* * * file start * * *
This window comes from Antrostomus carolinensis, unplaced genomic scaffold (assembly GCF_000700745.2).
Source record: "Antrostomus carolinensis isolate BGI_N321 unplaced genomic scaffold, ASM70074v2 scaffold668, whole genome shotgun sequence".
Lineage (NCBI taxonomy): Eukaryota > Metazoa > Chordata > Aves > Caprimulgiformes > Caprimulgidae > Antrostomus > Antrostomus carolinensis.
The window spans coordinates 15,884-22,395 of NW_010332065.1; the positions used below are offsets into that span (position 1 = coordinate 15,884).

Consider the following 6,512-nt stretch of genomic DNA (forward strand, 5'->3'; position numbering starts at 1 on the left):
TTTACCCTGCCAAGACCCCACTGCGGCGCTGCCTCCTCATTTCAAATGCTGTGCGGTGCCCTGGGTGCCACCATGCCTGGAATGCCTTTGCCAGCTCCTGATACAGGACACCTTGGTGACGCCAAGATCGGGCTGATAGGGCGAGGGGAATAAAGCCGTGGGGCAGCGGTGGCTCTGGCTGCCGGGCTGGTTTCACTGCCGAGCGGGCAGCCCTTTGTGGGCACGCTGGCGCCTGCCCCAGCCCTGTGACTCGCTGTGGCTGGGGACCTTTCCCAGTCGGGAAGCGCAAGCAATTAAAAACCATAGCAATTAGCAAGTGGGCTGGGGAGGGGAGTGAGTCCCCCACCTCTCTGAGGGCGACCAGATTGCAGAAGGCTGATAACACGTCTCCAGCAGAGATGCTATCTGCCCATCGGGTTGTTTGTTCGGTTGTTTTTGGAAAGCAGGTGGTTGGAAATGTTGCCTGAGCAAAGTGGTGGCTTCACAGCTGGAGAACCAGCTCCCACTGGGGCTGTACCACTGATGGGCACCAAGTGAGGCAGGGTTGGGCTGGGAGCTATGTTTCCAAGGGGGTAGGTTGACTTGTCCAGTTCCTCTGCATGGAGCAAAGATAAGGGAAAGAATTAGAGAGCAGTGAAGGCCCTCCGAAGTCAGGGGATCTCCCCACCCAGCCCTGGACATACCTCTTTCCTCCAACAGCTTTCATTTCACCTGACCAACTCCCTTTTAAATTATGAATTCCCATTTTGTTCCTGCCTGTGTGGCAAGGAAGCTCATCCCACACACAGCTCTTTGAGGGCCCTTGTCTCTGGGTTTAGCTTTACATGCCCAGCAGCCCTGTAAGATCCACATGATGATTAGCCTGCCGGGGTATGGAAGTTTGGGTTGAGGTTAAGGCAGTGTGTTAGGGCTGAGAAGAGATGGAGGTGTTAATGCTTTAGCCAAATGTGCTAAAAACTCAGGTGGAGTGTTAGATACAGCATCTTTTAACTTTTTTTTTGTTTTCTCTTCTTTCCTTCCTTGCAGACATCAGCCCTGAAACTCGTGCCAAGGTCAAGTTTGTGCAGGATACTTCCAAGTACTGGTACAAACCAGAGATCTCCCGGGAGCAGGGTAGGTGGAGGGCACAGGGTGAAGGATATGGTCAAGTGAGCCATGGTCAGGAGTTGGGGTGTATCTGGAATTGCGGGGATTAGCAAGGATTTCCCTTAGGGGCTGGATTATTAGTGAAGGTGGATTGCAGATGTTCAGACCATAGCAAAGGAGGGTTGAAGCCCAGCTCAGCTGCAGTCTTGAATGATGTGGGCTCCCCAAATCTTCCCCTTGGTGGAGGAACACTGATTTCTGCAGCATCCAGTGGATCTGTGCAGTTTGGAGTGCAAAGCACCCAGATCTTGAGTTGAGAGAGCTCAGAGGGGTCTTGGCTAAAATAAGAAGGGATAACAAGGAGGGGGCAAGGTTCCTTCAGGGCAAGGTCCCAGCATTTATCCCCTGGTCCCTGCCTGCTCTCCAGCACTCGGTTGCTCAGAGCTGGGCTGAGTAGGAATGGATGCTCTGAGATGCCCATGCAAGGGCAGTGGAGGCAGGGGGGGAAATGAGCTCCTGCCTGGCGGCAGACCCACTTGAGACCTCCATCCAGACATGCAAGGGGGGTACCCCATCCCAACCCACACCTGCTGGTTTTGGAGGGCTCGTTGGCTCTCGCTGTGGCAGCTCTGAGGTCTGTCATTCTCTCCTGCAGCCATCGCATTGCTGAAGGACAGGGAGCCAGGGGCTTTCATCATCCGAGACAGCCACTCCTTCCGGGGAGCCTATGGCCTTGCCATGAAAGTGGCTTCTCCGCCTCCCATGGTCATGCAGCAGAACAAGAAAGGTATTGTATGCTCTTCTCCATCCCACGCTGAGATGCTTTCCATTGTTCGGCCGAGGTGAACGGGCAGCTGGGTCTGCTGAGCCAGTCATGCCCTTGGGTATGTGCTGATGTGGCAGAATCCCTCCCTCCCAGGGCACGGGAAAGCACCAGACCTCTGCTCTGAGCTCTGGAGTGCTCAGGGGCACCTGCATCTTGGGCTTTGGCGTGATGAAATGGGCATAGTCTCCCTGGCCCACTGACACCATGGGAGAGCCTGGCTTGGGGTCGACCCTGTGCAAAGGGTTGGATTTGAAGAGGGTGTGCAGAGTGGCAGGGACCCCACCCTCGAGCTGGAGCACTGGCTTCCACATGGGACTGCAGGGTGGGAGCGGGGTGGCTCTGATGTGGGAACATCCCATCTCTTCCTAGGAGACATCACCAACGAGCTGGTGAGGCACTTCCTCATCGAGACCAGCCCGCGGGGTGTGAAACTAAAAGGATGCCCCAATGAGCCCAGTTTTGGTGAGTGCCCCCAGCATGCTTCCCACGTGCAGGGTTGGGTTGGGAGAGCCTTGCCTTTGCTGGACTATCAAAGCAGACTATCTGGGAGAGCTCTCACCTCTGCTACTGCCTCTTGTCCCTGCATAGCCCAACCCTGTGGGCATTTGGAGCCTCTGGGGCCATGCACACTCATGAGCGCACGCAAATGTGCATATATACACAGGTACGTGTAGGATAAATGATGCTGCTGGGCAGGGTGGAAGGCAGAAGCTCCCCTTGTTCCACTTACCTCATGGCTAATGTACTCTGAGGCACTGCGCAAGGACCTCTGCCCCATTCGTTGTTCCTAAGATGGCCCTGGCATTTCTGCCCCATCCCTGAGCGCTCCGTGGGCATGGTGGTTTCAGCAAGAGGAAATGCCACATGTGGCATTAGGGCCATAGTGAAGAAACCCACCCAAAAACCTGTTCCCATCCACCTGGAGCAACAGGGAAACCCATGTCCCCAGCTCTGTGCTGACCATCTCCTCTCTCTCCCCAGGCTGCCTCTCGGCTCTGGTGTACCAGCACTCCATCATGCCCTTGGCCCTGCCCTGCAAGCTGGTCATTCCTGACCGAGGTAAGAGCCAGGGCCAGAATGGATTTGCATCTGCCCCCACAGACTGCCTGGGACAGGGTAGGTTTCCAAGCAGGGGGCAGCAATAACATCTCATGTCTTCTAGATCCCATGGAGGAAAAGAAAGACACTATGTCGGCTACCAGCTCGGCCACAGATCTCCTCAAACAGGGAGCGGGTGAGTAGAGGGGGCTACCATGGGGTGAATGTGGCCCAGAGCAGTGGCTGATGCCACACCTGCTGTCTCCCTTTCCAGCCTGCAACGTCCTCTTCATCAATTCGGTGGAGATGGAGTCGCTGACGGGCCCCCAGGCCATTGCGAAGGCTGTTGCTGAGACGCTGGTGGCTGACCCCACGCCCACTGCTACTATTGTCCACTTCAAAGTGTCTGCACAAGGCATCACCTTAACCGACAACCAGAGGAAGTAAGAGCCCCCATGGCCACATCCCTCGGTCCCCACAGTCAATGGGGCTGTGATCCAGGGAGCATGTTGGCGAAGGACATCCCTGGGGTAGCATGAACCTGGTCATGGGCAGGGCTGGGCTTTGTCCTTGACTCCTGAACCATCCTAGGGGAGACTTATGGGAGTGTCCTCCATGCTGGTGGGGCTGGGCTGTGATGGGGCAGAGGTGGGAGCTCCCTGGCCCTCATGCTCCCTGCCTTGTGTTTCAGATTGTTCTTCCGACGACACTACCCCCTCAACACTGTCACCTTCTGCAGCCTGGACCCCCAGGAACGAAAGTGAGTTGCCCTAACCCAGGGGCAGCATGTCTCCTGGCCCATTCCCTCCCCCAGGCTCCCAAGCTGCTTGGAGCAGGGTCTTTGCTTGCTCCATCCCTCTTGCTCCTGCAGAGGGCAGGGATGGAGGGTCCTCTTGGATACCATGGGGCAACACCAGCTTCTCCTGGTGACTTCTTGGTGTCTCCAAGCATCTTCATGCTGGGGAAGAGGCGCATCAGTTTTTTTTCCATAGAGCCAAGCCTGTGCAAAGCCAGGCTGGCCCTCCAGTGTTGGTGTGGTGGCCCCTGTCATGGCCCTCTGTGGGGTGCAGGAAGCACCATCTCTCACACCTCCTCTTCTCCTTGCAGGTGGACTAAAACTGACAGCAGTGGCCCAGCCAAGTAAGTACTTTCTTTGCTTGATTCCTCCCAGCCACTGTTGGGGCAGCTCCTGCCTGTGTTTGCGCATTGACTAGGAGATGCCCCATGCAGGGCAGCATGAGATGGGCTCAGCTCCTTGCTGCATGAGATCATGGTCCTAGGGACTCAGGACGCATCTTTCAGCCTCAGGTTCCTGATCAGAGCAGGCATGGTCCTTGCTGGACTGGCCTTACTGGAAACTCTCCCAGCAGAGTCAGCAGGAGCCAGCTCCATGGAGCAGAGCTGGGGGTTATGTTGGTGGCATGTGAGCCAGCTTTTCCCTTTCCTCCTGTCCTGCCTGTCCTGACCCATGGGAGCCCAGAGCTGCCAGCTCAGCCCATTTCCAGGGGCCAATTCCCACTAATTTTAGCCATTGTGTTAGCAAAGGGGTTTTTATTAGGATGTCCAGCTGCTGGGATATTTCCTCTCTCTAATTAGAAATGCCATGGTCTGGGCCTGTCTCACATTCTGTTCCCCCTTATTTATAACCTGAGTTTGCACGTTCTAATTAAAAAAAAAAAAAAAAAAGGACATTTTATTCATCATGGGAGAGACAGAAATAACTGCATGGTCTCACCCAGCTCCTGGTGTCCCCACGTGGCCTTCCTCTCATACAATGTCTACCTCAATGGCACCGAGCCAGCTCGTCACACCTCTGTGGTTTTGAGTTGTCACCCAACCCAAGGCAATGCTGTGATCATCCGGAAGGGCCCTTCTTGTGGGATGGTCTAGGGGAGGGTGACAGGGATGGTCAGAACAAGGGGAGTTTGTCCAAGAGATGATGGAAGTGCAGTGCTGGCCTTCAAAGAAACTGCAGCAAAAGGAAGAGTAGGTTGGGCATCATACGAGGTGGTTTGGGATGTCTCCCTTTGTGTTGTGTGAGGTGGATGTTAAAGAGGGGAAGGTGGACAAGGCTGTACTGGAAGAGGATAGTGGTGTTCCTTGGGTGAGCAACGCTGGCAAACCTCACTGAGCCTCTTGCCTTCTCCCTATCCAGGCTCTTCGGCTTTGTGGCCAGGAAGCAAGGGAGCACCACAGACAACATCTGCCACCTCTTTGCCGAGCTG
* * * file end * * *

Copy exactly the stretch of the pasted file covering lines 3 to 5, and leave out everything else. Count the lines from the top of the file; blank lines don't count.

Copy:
Lineage (NCBI taxonomy): Eukaryota > Metazoa > Chordata > Aves > Caprimulgiformes > Caprimulgidae > Antrostomus > Antrostomus carolinensis.
The window spans coordinates 15,884-22,395 of NW_010332065.1; the positions used below are offsets into that span (position 1 = coordinate 15,884).

Consider the following 6,512-nt stretch of genomic DNA (forward strand, 5'->3'; position numbering starts at 1 on the left):